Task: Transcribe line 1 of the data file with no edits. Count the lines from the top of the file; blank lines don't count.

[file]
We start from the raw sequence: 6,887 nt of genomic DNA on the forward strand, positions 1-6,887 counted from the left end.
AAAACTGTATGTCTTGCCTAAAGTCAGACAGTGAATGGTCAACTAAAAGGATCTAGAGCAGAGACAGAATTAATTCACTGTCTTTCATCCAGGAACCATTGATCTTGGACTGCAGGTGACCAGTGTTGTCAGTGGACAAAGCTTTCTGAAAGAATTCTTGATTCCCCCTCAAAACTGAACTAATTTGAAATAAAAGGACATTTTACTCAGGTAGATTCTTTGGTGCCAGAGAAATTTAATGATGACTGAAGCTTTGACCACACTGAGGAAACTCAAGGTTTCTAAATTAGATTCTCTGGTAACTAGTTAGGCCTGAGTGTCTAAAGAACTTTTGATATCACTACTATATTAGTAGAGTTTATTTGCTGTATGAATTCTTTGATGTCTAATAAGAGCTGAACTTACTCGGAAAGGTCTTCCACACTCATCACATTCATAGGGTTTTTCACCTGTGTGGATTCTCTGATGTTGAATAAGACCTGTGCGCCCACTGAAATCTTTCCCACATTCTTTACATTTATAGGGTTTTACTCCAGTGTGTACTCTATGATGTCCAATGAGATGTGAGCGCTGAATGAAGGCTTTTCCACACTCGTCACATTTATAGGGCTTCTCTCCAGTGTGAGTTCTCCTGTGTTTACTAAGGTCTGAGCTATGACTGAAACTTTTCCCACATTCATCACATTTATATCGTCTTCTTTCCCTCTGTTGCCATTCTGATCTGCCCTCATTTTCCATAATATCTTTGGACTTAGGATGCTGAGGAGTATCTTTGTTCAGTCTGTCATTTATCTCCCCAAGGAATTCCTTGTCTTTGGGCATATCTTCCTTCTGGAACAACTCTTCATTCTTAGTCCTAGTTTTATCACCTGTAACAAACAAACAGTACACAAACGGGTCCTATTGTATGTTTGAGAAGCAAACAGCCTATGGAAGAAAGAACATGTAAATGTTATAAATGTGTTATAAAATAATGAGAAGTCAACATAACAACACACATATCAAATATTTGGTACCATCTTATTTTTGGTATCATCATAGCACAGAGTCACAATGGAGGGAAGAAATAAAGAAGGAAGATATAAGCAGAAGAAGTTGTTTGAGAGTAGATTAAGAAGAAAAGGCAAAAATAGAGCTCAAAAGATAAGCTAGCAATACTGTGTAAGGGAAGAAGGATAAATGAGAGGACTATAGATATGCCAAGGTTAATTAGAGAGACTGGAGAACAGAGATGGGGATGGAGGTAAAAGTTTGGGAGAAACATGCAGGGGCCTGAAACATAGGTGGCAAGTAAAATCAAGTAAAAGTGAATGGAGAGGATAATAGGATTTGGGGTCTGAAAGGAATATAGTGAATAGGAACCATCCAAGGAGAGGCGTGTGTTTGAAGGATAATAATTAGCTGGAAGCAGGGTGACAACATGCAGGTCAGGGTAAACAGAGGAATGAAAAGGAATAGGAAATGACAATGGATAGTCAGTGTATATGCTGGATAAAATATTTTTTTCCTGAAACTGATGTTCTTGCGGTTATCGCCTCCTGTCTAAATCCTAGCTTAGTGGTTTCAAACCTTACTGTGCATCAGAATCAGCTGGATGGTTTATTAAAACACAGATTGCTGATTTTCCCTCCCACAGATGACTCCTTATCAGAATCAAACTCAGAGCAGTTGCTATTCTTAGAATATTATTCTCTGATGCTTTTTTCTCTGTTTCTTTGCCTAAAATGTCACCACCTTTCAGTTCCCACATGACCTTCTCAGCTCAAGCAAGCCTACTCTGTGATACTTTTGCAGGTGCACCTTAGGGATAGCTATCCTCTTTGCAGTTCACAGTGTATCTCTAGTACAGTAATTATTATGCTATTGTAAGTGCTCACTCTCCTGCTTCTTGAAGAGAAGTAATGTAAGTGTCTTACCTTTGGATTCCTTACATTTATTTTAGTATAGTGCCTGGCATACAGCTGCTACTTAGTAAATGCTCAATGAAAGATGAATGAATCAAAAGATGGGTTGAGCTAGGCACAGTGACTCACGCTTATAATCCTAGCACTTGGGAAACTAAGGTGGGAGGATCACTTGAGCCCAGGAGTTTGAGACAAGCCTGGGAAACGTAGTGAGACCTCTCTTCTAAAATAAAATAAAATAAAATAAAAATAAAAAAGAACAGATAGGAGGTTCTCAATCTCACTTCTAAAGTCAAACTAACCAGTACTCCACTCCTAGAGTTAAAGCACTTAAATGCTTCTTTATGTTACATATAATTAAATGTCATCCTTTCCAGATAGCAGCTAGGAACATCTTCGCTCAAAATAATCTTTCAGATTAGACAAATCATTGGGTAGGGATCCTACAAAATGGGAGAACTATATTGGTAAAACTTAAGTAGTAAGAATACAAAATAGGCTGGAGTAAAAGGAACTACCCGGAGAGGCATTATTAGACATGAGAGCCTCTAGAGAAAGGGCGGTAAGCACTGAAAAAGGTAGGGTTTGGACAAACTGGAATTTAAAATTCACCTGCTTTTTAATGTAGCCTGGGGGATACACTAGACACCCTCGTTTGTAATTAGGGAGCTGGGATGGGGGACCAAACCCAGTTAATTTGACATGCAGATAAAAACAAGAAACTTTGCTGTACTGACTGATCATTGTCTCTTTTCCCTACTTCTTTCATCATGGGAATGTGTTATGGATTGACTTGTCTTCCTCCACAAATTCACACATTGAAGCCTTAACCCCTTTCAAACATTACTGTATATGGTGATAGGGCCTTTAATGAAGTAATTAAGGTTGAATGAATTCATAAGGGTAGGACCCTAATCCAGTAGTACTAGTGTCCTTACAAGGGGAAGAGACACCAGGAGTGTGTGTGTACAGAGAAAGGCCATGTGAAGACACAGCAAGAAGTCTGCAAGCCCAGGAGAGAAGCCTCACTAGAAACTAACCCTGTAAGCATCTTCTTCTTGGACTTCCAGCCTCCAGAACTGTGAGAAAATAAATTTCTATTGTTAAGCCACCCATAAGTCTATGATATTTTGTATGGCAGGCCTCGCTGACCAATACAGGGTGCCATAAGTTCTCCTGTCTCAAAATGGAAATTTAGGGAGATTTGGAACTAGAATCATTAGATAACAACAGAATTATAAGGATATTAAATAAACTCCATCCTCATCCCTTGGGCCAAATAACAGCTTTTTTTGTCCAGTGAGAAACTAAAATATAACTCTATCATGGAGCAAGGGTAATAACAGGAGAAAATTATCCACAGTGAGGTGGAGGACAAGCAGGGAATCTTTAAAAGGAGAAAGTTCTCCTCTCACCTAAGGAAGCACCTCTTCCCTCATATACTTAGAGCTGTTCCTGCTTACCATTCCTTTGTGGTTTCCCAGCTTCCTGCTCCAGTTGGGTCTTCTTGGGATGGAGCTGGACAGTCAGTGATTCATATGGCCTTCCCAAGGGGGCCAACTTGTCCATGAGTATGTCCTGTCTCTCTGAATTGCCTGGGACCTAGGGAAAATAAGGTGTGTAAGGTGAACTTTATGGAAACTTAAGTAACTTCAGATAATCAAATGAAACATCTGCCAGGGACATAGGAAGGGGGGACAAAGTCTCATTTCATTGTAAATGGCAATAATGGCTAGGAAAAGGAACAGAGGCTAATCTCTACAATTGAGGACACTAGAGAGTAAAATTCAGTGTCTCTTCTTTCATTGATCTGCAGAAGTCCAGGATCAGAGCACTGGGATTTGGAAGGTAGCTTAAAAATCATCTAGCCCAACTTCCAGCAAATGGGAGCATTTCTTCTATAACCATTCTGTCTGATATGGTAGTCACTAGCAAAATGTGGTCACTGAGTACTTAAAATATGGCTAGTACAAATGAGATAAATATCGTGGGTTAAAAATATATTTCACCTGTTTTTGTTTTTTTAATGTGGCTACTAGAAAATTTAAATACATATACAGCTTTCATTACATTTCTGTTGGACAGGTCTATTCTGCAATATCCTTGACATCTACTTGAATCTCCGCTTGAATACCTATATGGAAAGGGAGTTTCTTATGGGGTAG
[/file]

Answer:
We start from the raw sequence: 6,887 nt of genomic DNA on the forward strand, positions 1-6,887 counted from the left end.